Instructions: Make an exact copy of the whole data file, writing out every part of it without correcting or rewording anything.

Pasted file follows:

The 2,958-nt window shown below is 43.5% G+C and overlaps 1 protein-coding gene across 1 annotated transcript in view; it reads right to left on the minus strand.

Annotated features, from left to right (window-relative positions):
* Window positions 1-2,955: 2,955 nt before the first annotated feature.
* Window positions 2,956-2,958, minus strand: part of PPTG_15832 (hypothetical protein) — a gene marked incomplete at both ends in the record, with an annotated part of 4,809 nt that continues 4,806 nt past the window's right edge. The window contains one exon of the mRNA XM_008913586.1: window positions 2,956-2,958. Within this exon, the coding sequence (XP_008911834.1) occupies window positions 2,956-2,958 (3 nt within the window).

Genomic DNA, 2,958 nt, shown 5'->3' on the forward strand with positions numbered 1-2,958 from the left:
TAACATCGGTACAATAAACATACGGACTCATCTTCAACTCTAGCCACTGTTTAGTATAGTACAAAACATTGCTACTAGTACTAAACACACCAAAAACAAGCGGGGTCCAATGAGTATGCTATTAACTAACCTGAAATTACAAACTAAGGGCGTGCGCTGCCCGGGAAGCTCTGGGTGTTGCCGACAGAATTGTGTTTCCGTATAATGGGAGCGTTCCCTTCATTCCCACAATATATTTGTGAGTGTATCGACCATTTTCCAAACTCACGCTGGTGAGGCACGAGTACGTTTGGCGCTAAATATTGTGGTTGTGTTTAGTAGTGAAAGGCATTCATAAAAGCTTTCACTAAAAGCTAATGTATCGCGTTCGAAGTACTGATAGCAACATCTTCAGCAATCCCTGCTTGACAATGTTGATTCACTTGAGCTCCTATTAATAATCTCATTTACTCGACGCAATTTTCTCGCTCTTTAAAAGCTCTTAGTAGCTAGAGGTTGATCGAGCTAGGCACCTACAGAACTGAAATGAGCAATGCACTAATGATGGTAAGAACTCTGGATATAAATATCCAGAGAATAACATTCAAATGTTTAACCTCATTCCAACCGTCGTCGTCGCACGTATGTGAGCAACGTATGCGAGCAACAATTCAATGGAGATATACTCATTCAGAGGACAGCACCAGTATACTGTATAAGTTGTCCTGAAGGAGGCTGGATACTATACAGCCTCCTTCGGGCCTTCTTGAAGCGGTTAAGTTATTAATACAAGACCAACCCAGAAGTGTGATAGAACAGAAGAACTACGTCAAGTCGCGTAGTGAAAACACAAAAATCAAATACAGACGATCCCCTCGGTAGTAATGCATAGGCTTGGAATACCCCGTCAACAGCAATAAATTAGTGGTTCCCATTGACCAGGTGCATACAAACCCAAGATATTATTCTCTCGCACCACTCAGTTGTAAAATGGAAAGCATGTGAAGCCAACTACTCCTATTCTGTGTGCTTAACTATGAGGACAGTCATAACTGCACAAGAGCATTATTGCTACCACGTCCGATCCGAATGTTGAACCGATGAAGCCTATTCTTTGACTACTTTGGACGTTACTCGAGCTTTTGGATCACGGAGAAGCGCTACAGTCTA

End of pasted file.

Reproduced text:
The 2,958-nt window shown below is 43.5% G+C and overlaps 1 protein-coding gene across 1 annotated transcript in view; it reads right to left on the minus strand.

Annotated features, from left to right (window-relative positions):
* Window positions 1-2,955: 2,955 nt before the first annotated feature.
* Window positions 2,956-2,958, minus strand: part of PPTG_15832 (hypothetical protein) — a gene marked incomplete at both ends in the record, with an annotated part of 4,809 nt that continues 4,806 nt past the window's right edge. The window contains one exon of the mRNA XM_008913586.1: window positions 2,956-2,958. Within this exon, the coding sequence (XP_008911834.1) occupies window positions 2,956-2,958 (3 nt within the window).

Genomic DNA, 2,958 nt, shown 5'->3' on the forward strand with positions numbered 1-2,958 from the left:
TAACATCGGTACAATAAACATACGGACTCATCTTCAACTCTAGCCACTGTTTAGTATAGTACAAAACATTGCTACTAGTACTAAACACACCAAAAACAAGCGGGGTCCAATGAGTATGCTATTAACTAACCTGAAATTACAAACTAAGGGCGTGCGCTGCCCGGGAAGCTCTGGGTGTTGCCGACAGAATTGTGTTTCCGTATAATGGGAGCGTTCCCTTCATTCCCACAATATATTTGTGAGTGTATCGACCATTTTCCAAACTCACGCTGGTGAGGCACGAGTACGTTTGGCGCTAAATATTGTGGTTGTGTTTAGTAGTGAAAGGCATTCATAAAAGCTTTCACTAAAAGCTAATGTATCGCGTTCGAAGTACTGATAGCAACATCTTCAGCAATCCCTGCTTGACAATGTTGATTCACTTGAGCTCCTATTAATAATCTCATTTACTCGACGCAATTTTCTCGCTCTTTAAAAGCTCTTAGTAGCTAGAGGTTGATCGAGCTAGGCACCTACAGAACTGAAATGAGCAATGCACTAATGATGGTAAGAACTCTGGATATAAATATCCAGAGAATAACATTCAAATGTTTAACCTCATTCCAACCGTCGTCGTCGCACGTATGTGAGCAACGTATGCGAGCAACAATTCAATGGAGATATACTCATTCAGAGGACAGCACCAGTATACTGTATAAGTTGTCCTGAAGGAGGCTGGATACTATACAGCCTCCTTCGGGCCTTCTTGAAGCGGTTAAGTTATTAATACAAGACCAACCCAGAAGTGTGATAGAACAGAAGAACTACGTCAAGTCGCGTAGTGAAAACACAAAAATCAAATACAGACGATCCCCTCGGTAGTAATGCATAGGCTTGGAATACCCCGTCAACAGCAATAAATTAGTGGTTCCCATTGACCAGGTGCATACAAACCCAAGATATTATTCTCTCGCACCACTCAGTTGTAAAATGGAAAGCATGTGAAGCCAACTACTCCTATTCTGTGTGCTTAACTATGAGGACAGTCATAACTGCACAAGAGCATTATTGCTACCACGTCCGATCCGAATGTTGAACCGATGAAGCCTATTCTTTGACTACTTTGGACGTTACTCGAGCTTTTGGATCACGGAGAAGCGCTACAGTCTA